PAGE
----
Monday, June 12, 2006

On Sunday we attended a Gay Bombay meet on long term relationships. We were amongst the 10 couples who formed an informal panel and who were supposed to discuss relationships, answer questions, dispel myths & validate facts.

We reached there on time along with another close friend who is single. The turn out was huge compared to the GB meets in the past. More than 80 people were cramped in a small banquet hall (some 20 x 40 feet large); this is commendable when the average presence at such meets is 20-25. The turn out is huge usually for GB parties and Film Fests, where the number of people could be anywhere between 150-200.

I entered the hall without my partner (he was parking his bag in our friend's car) and was scared witless at seeing so many people sitting in a circular fashion and all of them staring at me. To worsen things for me, the moderator of the meet called me by name and showed me to my seat to one side of the room where other couples were sitting. My partner followed in soon and I gained some composure.

The couples ranged between 25 years to 1 year or relationship. The oldest couple had met at workplace and since then they have been living together.

The meet started with defining the term "relationship". There were different opinions and the definition to which most ascribed was " a relationship is one in which two consenting adults come together and accept each other as the person they need most and want to live with." There was a guy who talked about his 'relationship' with a Ahmedabad based married guy. This fellow in Mumbai got in touch with the other fellow and they became a couple of sorts, wherein the married fellow looking for emotional and sexual support and used to come down once a month and they used to spend few hours together. Then the married fellow started keeping distance after he realised that his 'emotional & sexual support' is becoming more and more "clingy". This guy in Mumbai is very much in love with him and asked if this could be termed as a relationship. There were several responses to this, ranging from "yes, as long as you think it is and you are deriving some happiness out of it" to "no, it can not be termed as a relationship because the other partner is not ready to commit and is
actually distancing himself." People asked him to move on and leave behind this relationship which was termed as a "destructive relationship".

We talked about age differences between partners and it was concluded that age hardly matters if there is emotional maturity or equality between partners.

Then came the issue of 'working things in a relationship'. The word 'compromise' was corrected to 'adjustments' that both the partners have to make for a relationship to work. Career vs relationship also came up as a vital point. Vikram mentioned some statistics wherein Career was termed as one of the major reason for break-ups in gay relationships. Our example was talked about, where one partner is doing well and the other is struggling and wants to return to his country. I have serious doubts about moving to Canada. At the same time my trip to Germany convinced me about one thing - life in general is easier in a developed country. There was another fellow who recounted his experience with his Australian boyfriend and how the two of them juggled careers, changed countries in order to be together. What do you do when you have to choose between a flourishing career and a flourishing relationship? When does it become clear that partnership in life is more precious that partnership in the firm? When is too early to choose between the two?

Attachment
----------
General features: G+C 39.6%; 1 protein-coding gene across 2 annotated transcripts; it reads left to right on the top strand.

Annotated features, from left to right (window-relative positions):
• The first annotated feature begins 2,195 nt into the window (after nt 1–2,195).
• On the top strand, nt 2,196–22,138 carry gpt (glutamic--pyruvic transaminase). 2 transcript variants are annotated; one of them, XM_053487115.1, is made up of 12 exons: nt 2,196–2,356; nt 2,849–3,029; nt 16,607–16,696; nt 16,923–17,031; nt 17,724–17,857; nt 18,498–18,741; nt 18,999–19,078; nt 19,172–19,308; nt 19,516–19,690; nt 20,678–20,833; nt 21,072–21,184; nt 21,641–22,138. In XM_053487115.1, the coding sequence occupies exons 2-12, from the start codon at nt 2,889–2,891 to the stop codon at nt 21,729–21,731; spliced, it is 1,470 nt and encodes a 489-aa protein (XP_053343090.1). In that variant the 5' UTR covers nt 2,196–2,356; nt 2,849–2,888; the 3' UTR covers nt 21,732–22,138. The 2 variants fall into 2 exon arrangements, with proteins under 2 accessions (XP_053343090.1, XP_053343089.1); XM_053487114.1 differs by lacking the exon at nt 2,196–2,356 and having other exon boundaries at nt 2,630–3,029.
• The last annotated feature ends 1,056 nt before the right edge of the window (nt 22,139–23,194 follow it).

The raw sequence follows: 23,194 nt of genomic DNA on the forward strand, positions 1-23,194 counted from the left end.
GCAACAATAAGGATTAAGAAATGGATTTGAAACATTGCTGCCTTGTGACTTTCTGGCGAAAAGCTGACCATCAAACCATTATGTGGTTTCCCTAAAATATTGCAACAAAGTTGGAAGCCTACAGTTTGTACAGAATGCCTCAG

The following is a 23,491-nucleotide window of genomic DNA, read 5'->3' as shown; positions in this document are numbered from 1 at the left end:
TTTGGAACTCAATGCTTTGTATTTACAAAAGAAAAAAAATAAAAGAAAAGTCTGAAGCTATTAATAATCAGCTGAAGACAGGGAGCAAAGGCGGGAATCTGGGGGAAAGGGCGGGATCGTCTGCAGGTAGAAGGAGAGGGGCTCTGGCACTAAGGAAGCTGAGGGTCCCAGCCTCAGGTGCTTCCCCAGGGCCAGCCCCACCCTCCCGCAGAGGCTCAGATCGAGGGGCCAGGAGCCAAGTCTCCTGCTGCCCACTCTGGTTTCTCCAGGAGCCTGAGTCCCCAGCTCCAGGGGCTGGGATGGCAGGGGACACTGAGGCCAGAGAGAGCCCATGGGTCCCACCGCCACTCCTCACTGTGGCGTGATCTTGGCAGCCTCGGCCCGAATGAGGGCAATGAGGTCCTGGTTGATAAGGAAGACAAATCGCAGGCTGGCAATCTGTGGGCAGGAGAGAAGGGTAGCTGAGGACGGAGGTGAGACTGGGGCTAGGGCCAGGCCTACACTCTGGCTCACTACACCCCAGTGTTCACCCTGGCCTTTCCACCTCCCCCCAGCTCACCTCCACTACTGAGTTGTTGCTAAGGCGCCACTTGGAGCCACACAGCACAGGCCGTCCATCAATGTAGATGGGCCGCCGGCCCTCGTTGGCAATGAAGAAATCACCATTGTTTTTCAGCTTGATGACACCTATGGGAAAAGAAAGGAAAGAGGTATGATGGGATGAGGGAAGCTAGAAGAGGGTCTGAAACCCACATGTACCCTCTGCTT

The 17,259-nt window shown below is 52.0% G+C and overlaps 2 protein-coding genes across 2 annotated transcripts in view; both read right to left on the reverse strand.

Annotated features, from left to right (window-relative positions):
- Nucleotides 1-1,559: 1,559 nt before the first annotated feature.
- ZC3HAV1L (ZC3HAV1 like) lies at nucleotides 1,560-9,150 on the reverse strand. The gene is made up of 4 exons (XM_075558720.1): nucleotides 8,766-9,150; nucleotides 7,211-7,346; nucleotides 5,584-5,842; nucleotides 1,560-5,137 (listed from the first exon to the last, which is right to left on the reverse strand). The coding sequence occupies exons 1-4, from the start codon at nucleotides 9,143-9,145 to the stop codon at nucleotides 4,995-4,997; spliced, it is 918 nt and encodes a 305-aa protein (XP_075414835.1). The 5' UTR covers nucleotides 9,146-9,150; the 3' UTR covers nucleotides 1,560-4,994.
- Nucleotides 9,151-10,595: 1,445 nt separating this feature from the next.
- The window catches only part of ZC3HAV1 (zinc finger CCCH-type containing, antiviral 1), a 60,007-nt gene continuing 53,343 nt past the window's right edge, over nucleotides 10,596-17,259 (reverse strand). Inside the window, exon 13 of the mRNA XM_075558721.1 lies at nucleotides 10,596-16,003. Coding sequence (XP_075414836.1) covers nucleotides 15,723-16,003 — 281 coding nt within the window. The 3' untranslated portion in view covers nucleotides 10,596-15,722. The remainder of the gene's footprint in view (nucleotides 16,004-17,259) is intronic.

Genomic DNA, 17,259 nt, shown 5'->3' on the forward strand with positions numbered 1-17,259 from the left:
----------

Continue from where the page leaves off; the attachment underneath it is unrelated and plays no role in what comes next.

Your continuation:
We also discussed open & closed relationships. I voiced my opinion too - I rubbished the concept of categorising the relationship on the basis of sex. Sex is not the be-all and end-all of a relationship. Ask me, there are so many other things a relationship gives you, so many other issues that are there to deal with. I know one thing for sure that for an open relationship to work, both the partners have to be absolutely mature and free of any insecurities about the relationship. It is not everyone's cup of tea. Come to look at it, for any relationship to work maturity and freedom from insecurity are key players.

On the subject of insecurity, there was this cute couple, 4 months into their relationship; one of the partners was insecure about other's comfort with his sexuality. He was counselled to give his partner some time to grow accustomed to being gay and being in a relationship and the other partner was asked to constantly reassure his partner. At this point a cute young fellow ( he reminded me of someone) mentioned his boyfriend, who is deep in a closet and is imposing his predicament on him too. This guy is not allowed to attend such meets, parties or fests and stay away from anything and everything that might incriminate him. He was suggested to wait for some more time and then try reaching a middle ground, cause otherwise things wont work out for him as well as it should.

I forgot to mention that the gathering was divided on the subject of sex. If the sex is the only part that is not great about a particular relationship then sex can be worked upon. Others believed that if sex is great then other things in a relationship can be worked upon. There were more who believed in the first scenario.

Insecurities in relationship was the last of the topics to be discussed. We left the venue immediately after that and came back home.


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